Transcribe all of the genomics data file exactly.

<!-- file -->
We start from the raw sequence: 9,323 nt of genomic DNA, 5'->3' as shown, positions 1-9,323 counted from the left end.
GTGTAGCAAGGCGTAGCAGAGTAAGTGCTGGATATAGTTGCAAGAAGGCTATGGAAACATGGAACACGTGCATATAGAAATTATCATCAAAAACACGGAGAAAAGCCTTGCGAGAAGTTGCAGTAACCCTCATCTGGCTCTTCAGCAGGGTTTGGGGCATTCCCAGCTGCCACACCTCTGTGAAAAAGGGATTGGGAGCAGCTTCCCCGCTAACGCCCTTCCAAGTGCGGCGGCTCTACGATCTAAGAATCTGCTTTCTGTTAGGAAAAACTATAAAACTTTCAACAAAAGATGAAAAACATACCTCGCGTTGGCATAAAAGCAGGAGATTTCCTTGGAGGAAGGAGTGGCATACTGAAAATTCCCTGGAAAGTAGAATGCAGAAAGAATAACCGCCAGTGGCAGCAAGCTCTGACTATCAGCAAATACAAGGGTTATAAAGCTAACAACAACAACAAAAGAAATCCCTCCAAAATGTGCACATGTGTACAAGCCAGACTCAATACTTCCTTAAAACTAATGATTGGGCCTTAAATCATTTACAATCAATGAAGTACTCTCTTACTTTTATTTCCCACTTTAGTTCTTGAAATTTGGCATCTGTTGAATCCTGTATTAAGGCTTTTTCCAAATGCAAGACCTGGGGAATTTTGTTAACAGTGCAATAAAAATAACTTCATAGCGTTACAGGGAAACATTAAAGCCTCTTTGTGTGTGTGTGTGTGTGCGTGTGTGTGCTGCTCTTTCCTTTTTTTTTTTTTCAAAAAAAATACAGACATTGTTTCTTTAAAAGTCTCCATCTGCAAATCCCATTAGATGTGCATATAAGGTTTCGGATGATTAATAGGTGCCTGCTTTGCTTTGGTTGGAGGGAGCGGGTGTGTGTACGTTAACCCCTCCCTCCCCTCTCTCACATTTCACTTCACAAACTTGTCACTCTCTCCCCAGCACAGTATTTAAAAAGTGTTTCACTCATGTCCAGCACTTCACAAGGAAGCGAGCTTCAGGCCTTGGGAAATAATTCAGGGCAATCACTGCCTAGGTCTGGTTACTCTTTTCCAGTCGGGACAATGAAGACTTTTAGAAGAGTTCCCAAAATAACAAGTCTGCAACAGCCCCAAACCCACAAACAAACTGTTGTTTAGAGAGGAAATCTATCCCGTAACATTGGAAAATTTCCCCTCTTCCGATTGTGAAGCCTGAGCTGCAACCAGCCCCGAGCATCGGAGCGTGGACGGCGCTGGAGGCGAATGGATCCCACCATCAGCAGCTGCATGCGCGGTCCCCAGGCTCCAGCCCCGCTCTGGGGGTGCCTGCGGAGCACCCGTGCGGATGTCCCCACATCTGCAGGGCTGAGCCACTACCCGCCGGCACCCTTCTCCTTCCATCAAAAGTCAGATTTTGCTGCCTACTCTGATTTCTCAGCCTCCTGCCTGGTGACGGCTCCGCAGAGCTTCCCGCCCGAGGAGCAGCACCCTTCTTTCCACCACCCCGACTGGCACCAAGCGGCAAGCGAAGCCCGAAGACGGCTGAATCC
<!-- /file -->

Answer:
We start from the raw sequence: 9,323 nt of genomic DNA, 5'->3' as shown, positions 1-9,323 counted from the left end.
GTGTAGCAAGGCGTAGCAGAGTAAGTGCTGGATATAGTTGCAAGAAGGCTATGGAAACATGGAACACGTGCATATAGAAATTATCATCAAAAACACGGAGAAAAGCCTTGCGAGAAGTTGCAGTAACCCTCATCTGGCTCTTCAGCAGGGTTTGGGGCATTCCCAGCTGCCACACCTCTGTGAAAAAGGGATTGGGAGCAGCTTCCCCGCTAACGCCCTTCCAAGTGCGGCGGCTCTACGATCTAAGAATCTGCTTTCTGTTAGGAAAAACTATAAAACTTTCAACAAAAGATGAAAAACATACCTCGCGTTGGCATAAAAGCAGGAGATTTCCTTGGAGGAAGGAGTGGCATACTGAAAATTCCCTGGAAAGTAGAATGCAGAAAGAATAACCGCCAGTGGCAGCAAGCTCTGACTATCAGCAAATACAAGGGTTATAAAGCTAACAACAACAACAAAAGAAATCCCTCCAAAATGTGCACATGTGTACAAGCCAGACTCAATACTTCCTTAAAACTAATGATTGGGCCTTAAATCATTTACAATCAATGAAGTACTCTCTTACTTTTATTTCCCACTTTAGTTCTTGAAATTTGGCATCTGTTGAATCCTGTATTAAGGCTTTTTCCAAATGCAAGACCTGGGGAATTTTGTTAACAGTGCAATAAAAATAACTTCATAGCGTTACAGGGAAACATTAAAGCCTCTTTGTGTGTGTGTGTGTGTGCGTGTGTGTGCTGCTCTTTCCTTTTTTTTTTTTTCAAAAAAAATACAGACATTGTTTCTTTAAAAGTCTCCATCTGCAAATCCCATTAGATGTGCATATAAGGTTTCGGATGATTAATAGGTGCCTGCTTTGCTTTGGTTGGAGGGAGCGGGTGTGTGTACGTTAACCCCTCCCTCCCCTCTCTCACATTTCACTTCACAAACTTGTCACTCTCTCCCCAGCACAGTATTTAAAAAGTGTTTCACTCATGTCCAGCACTTCACAAGGAAGCGAGCTTCAGGCCTTGGGAAATAATTCAGGGCAATCACTGCCTAGGTCTGGTTACTCTTTTCCAGTCGGGACAATGAAGACTTTTAGAAGAGTTCCCAAAATAACAAGTCTGCAACAGCCCCAAACCCACAAACAAACTGTTGTTTAGAGAGGAAATCTATCCCGTAACATTGGAAAATTTCCCCTCTTCCGATTGTGAAGCCTGAGCTGCAACCAGCCCCGAGCATCGGAGCGTGGACGGCGCTGGAGGCGAATGGATCCCACCATCAGCAGCTGCATGCGCGGTCCCCAGGCTCCAGCCCCGCTCTGGGGGTGCCTGCGGAGCACCCGTGCGGATGTCCCCACATCTGCAGGGCTGAGCCACTACCCGCCGGCACCCTTCTCCTTCCATCAAAAGTCAGATTTTGCTGCCTACTCTGATTTCTCAGCCTCCTGCCTGGTGACGGCTCCGCAGAGCTTCCCGCCCGAGGAGCAGCACCCTTCTTTCCACCACCCCGACTGGCACCAAGCGGCAAGCGAAGCCCGAAGACGGCTGAATCC